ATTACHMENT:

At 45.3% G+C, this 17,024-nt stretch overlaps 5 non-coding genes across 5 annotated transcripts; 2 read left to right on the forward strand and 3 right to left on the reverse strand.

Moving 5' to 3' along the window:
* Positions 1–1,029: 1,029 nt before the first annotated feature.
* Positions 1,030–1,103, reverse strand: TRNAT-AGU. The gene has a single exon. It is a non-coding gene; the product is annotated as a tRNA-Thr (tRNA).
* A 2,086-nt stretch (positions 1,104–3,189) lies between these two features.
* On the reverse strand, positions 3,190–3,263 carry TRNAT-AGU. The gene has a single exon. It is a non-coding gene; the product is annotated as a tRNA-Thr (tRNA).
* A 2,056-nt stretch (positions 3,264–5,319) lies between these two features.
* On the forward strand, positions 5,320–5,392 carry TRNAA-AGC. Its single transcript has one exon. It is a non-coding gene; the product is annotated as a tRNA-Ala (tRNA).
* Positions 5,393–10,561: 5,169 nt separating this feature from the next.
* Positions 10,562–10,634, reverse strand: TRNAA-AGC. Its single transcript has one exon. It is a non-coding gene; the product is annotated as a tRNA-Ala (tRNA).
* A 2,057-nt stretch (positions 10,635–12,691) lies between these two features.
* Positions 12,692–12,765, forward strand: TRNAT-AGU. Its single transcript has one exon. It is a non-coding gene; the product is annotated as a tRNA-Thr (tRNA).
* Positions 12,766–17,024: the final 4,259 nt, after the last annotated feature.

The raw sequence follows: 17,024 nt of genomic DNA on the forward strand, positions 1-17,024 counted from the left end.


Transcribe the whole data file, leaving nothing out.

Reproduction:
At 45.3% G+C, this 17,024-nt stretch overlaps 5 non-coding genes across 5 annotated transcripts; 2 read left to right on the forward strand and 3 right to left on the reverse strand.

Moving 5' to 3' along the window:
* Positions 1–1,029: 1,029 nt before the first annotated feature.
* Positions 1,030–1,103, reverse strand: TRNAT-AGU. The gene has a single exon. It is a non-coding gene; the product is annotated as a tRNA-Thr (tRNA).
* A 2,086-nt stretch (positions 1,104–3,189) lies between these two features.
* On the reverse strand, positions 3,190–3,263 carry TRNAT-AGU. The gene has a single exon. It is a non-coding gene; the product is annotated as a tRNA-Thr (tRNA).
* A 2,056-nt stretch (positions 3,264–5,319) lies between these two features.
* On the forward strand, positions 5,320–5,392 carry TRNAA-AGC. Its single transcript has one exon. It is a non-coding gene; the product is annotated as a tRNA-Ala (tRNA).
* Positions 5,393–10,561: 5,169 nt separating this feature from the next.
* Positions 10,562–10,634, reverse strand: TRNAA-AGC. Its single transcript has one exon. It is a non-coding gene; the product is annotated as a tRNA-Ala (tRNA).
* A 2,057-nt stretch (positions 10,635–12,691) lies between these two features.
* Positions 12,692–12,765, forward strand: TRNAT-AGU. Its single transcript has one exon. It is a non-coding gene; the product is annotated as a tRNA-Thr (tRNA).
* Positions 12,766–17,024: the final 4,259 nt, after the last annotated feature.

The raw sequence follows: 17,024 nt of genomic DNA on the forward strand, positions 1-17,024 counted from the left end.